This week at the American College of Cardiology meetings I was amazed by the uptick in Social media engagement. While 75% of all fortune 500 companies are represented and active on twitter, doctors have been quite slow to enter into the social media space. Many of us have who have pioneered social media in medicine have often felt like Dr. Sisyphus as we push the “Social Boulder” up the hill in order to show our colleagues the value of digital engagement. However, it appears that finally the tide is turning…..
From the very outset of the meeting the hashtag #ACC16 began trending. Just in time for the annual sessions, the American College of Cardiology recently created and published a Cardiology Hastag Ontology reference guide in order to bring together the broad topics within cardiovascular disease so that common subjects of discussion can be easily identified, searched and catalogued.
Analytics from #ACC16 demonstrated that by meetings’ end, there were nearly 3600 individual tweets, 35 million individual impressions with roughly 1500 members participating via social media platforms such as twitter. During the meeting, there was an average of 155 tweets per hour and many participants “live tweeted” during important presentations such as the late breaking clinical trials sessions on each day. Leadership in digital engagement was spread among individual attendees, twitter feeds from the college itself as well as feeds from institutions such as the Mayo and Cleveland Clinics. Interestingly, the “Top 10 Influencers” by impressions were not the same as the Top 10 by tweets—suggesting that WHAT you say may be more influential that HOW MUCH you say in the digital space.
Screenshot via Symplur at #ACC16
Furthering the importance of social media and mobile health in medicine at ACC, a novel study evaluating the use of digital tools for engaging patients on outcomes was presented at the meeting as well. Researchers from Mayo clinic investigated whether or not patients undergoing cardiac rehabilitation would benefit from using specially designed health tools on their smartphones. In the study, 80 patients were randomized to a group having access to a smartphone mobile health tool with cardiac rehabilitation versus rehabilitation alone. Primary endpoint was total weight loss in the 12-week time period. The mobile tool group lost four times as much weight compared with those undergoing 12 weeks of cardiac rehabilitation alone. This randomized controlled trial is the first in the U.S. to look at how adding the use of mobile and wireless devices concurrently with cardiac rehab might improve health outcomes—and clearly demonstrates the power of patient engagement via digital platforms.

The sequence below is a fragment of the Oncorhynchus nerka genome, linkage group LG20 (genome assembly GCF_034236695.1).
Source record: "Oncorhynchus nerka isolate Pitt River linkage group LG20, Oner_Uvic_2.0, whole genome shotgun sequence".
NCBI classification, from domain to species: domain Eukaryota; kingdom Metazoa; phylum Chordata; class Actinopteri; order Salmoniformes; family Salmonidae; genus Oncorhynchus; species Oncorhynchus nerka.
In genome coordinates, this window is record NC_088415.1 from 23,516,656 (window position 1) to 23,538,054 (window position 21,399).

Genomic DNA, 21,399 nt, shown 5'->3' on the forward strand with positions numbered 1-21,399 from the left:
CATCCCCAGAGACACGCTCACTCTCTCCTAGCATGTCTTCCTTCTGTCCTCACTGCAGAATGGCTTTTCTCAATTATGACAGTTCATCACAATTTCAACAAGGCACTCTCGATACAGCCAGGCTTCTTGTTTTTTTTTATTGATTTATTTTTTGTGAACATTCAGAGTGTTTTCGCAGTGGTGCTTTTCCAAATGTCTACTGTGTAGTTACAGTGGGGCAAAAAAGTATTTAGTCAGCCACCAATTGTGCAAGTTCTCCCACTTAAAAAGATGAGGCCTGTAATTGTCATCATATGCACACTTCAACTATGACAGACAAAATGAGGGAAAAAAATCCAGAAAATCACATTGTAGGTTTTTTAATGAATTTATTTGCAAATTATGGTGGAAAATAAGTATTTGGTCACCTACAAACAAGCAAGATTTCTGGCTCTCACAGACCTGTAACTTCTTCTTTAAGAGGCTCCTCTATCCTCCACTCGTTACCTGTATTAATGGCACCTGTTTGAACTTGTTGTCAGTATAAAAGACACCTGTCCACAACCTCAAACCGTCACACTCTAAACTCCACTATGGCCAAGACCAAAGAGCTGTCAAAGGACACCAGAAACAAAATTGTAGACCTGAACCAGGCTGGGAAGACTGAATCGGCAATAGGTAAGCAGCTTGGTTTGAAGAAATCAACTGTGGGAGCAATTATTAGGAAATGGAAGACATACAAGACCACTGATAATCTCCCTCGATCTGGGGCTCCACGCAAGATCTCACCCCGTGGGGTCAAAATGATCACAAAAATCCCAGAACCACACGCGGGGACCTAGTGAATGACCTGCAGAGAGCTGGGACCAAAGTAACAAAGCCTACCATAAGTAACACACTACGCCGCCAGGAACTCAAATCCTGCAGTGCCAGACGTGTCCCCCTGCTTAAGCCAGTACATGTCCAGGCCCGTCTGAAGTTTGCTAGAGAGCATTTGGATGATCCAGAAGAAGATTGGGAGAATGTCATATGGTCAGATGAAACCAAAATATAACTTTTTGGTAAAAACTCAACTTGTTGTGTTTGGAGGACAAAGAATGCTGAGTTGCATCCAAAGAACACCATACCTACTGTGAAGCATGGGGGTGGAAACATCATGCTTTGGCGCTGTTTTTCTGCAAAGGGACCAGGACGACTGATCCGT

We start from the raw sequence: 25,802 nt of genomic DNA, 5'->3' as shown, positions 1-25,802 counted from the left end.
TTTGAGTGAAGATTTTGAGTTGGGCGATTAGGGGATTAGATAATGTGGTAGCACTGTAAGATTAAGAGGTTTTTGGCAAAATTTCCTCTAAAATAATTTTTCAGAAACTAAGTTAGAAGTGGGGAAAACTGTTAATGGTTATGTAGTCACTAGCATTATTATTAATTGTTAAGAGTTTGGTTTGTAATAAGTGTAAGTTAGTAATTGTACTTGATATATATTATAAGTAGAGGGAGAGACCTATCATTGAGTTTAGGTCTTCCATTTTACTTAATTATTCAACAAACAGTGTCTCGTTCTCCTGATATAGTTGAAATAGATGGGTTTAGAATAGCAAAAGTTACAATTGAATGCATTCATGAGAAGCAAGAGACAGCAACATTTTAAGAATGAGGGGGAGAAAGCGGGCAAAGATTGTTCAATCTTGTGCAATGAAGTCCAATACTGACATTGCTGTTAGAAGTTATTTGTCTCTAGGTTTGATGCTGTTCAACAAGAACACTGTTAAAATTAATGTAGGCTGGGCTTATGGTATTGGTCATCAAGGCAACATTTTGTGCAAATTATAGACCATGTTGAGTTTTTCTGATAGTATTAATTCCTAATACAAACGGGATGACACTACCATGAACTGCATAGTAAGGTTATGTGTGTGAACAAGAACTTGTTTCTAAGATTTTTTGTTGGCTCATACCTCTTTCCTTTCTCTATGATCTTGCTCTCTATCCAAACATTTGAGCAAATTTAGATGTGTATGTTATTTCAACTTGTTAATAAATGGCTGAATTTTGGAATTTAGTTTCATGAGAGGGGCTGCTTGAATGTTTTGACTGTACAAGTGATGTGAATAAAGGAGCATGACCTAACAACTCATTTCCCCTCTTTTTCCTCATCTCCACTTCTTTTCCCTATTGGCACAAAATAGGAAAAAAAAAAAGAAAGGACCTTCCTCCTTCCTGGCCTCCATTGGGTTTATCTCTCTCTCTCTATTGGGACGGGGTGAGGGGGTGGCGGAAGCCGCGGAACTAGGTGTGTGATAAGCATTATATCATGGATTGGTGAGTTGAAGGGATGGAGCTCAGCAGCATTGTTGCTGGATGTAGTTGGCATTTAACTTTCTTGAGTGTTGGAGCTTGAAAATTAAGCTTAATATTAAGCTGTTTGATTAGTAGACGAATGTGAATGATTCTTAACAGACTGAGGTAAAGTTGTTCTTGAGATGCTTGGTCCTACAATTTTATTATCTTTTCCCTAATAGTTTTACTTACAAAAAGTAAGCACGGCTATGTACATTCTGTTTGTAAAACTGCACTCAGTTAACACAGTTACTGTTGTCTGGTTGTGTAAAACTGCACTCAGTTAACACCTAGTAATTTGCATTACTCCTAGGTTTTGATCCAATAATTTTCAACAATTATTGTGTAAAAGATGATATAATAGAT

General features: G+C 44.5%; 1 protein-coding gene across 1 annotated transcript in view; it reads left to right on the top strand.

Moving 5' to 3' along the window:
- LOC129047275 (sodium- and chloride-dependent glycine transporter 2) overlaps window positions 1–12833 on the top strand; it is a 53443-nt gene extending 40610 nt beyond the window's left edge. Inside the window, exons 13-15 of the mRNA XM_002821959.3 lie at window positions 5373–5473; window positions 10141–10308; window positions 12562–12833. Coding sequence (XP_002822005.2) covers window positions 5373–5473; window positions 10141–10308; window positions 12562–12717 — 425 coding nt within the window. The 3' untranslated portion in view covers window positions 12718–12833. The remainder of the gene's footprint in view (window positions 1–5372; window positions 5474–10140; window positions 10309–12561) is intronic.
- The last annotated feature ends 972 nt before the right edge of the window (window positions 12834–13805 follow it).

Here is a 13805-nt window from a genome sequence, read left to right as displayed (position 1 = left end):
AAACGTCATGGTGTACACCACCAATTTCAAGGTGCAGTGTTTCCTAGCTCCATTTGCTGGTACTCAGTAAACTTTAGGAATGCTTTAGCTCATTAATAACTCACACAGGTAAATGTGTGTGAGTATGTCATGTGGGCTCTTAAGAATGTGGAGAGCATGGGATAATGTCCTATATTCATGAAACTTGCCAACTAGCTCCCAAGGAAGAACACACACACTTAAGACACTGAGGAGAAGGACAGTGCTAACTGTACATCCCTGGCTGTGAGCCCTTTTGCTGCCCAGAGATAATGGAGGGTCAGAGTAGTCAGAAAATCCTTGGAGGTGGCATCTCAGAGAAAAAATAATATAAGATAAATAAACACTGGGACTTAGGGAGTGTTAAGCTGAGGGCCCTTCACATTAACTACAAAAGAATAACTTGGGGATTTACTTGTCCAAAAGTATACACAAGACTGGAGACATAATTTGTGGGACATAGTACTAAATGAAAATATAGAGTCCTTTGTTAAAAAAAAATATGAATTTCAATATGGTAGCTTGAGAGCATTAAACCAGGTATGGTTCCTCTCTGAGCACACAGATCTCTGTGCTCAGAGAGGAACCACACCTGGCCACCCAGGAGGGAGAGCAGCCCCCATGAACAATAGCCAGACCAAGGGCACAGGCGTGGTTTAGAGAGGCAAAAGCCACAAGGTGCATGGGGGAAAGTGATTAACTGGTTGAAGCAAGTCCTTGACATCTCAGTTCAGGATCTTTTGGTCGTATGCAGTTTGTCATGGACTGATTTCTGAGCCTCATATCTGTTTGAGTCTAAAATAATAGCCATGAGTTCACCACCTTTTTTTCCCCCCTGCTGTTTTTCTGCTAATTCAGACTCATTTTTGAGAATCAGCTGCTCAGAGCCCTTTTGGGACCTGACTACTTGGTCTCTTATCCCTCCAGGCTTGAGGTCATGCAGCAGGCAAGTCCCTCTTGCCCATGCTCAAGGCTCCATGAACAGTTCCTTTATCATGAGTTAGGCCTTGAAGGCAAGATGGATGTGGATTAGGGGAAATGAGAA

Once again, social media sessions were included as part of the Annual Scientific Meetings academic programming. I was honored to chair and participate in the session alongside many distinguished colleagues. The session was well attended and each talk was delivered in a TED talk style format—emphasizing audience engagement, interaction and story-telling. Slides contained images rather than charts and each speaker shared real world experiences and examples of social media and digital successes. Topics included the use of social media for connectivity, engagement and innovation. The expanding use of mobile tools for the advancement of clinical trials was explored as well as issues surrounding direct patient engagement.
It is clear that the American College of Cardiology has embraced the digital space. As cardiologists we are innovators and social media and digital engagement should be no exception. The future of social media in medicine is limitless—it is my hope that in 2017, we add to the numbers of active healthcare providers on social media. Ultimately, engagement can only help the people that we are pledged to serve—our patients. Through embracing our digital future in medicine, we can improve outcomes, improve disease awareness and access to care and provide new tools for disease management. Lets all be part of the leading edge of the bell curve—As Rogers shows us in Diffusion of Innovations, we must be the early adopters…not the laggards, in order to maximize success.
Rogers, EM Diffusion of Innovations, 2003